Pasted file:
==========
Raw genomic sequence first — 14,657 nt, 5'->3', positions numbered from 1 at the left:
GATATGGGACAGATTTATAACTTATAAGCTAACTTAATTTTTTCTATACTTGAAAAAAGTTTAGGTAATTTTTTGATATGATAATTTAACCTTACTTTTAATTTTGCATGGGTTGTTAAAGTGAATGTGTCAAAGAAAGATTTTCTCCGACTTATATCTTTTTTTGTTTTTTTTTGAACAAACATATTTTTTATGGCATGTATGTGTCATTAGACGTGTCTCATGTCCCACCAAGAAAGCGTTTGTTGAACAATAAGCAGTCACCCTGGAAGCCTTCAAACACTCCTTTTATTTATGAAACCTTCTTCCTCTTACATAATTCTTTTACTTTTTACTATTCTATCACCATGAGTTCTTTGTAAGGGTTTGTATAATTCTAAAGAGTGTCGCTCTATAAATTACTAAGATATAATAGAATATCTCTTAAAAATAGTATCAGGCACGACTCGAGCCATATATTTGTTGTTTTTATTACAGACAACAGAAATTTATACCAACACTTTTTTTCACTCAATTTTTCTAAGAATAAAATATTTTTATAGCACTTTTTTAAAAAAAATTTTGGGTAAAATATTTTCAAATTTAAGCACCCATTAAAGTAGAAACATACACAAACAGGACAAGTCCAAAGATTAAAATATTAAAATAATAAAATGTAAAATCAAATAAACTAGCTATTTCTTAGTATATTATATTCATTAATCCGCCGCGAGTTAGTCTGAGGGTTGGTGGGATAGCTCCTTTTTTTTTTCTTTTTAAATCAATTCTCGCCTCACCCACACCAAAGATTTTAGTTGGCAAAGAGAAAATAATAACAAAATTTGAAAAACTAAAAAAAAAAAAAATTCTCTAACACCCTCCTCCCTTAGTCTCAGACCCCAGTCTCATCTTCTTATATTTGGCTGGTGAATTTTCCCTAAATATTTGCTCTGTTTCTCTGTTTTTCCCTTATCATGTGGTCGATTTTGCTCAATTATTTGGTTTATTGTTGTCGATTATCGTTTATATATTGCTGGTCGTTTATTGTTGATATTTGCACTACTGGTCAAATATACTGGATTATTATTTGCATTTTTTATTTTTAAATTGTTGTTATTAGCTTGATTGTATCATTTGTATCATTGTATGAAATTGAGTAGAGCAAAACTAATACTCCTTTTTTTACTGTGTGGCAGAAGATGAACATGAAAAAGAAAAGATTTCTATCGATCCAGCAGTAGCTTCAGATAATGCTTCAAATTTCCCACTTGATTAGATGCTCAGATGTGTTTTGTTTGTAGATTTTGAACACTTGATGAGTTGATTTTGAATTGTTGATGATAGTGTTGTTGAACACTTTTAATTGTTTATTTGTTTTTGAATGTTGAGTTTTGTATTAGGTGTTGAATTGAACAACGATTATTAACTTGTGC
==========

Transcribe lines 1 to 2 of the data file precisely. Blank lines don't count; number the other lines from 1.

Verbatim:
Raw genomic sequence first — 14,657 nt, 5'->3', positions numbered from 1 at the left:
GATATGGGACAGATTTATAACTTATAAGCTAACTTAATTTTTTCTATACTTGAAAAAAGTTTAGGTAATTTTTTGATATGATAATTTAACCTTACTTTTAATTTTGCATGGGTTGTTAAAGTGAATGTGTCAAAGAAAGATTTTCTCCGACTTATATCTTTTTTTGTTTTTTTTTGAACAAACATATTTTTTATGGCATGTATGTGTCATTAGACGTGTCTCATGTCCCACCAAGAAAGCGTTTGTTGAACAATAAGCAGTCACCCTGGAAGCCTTCAAACACTCCTTTTATTTATGAAACCTTCTTCCTCTTACATAATTCTTTTACTTTTTACTATTCTATCACCATGAGTTCTTTGTAAGGGTTTGTATAATTCTAAAGAGTGTCGCTCTATAAATTACTAAGATATAATAGAATATCTCTTAAAAATAGTATCAGGCACGACTCGAGCCATATATTTGTTGTTTTTATTACAGACAACAGAAATTTATACCAACACTTTTTTTCACTCAATTTTTCTAAGAATAAAATATTTTTATAGCACTTTTTTAAAAAAAATTTTGGGTAAAATATTTTCAAATTTAAGCACCCATTAAAGTAGAAACATACACAAACAGGACAAGTCCAAAGATTAAAATATTAAAATAATAAAATGTAAAATCAAATAAACTAGCTATTTCTTAGTATATTATATTCATTAATCCGCCGCGAGTTAGTCTGAGGGTTGGTGGGATAGCTCCTTTTTTTTTTCTTTTTAAATCAATTCTCGCCTCACCCACACCAAAGATTTTAGTTGGCAAAGAGAAAATAATAACAAAATTTGAAAAACTAAAAAAAAAAAAAATTCTCTAACACCCTCCTCCCTTAGTCTCAGACCCCAGTCTCATCTTCTTATATTTGGCTGGTGAATTTTCCCTAAATATTTGCTCTGTTTCTCTGTTTTTCCCTTATCATGTGGTCGATTTTGCTCAATTATTTGGTTTATTGTTGTCGATTATCGTTTATATATTGCTGGTCGTTTATTGTTGATATTTGCACTACTGGTCAAATATACTGGATTATTATTTGCATTTTTTATTTTTAAATTGTTGTTATTAGCTTGATTGTATCATTTGTATCATTGTATGAAATTGAGTAGAGCAAAACTAATACTCCTTTTTTTACTGTGTGGCAGAAGATGAACATGAAAAAGAAAAGATTTCTATCGATCCAGCAGTAGCTTCAGATAATGCTTCAAATTTCCCACTTGATTAGATGCTCAGATGTGTTTTGTTTGTAGATTTTGAACACTTGATGAGTTGATTTTGAATTGTTGATGATAGTGTTGTTGAACACTTTTAATTGTTTATTTGTTTTTGAATGTTGAGTTTTGTATTAGGTGTTGAATTGAACAACGATTATTAACTTGTGC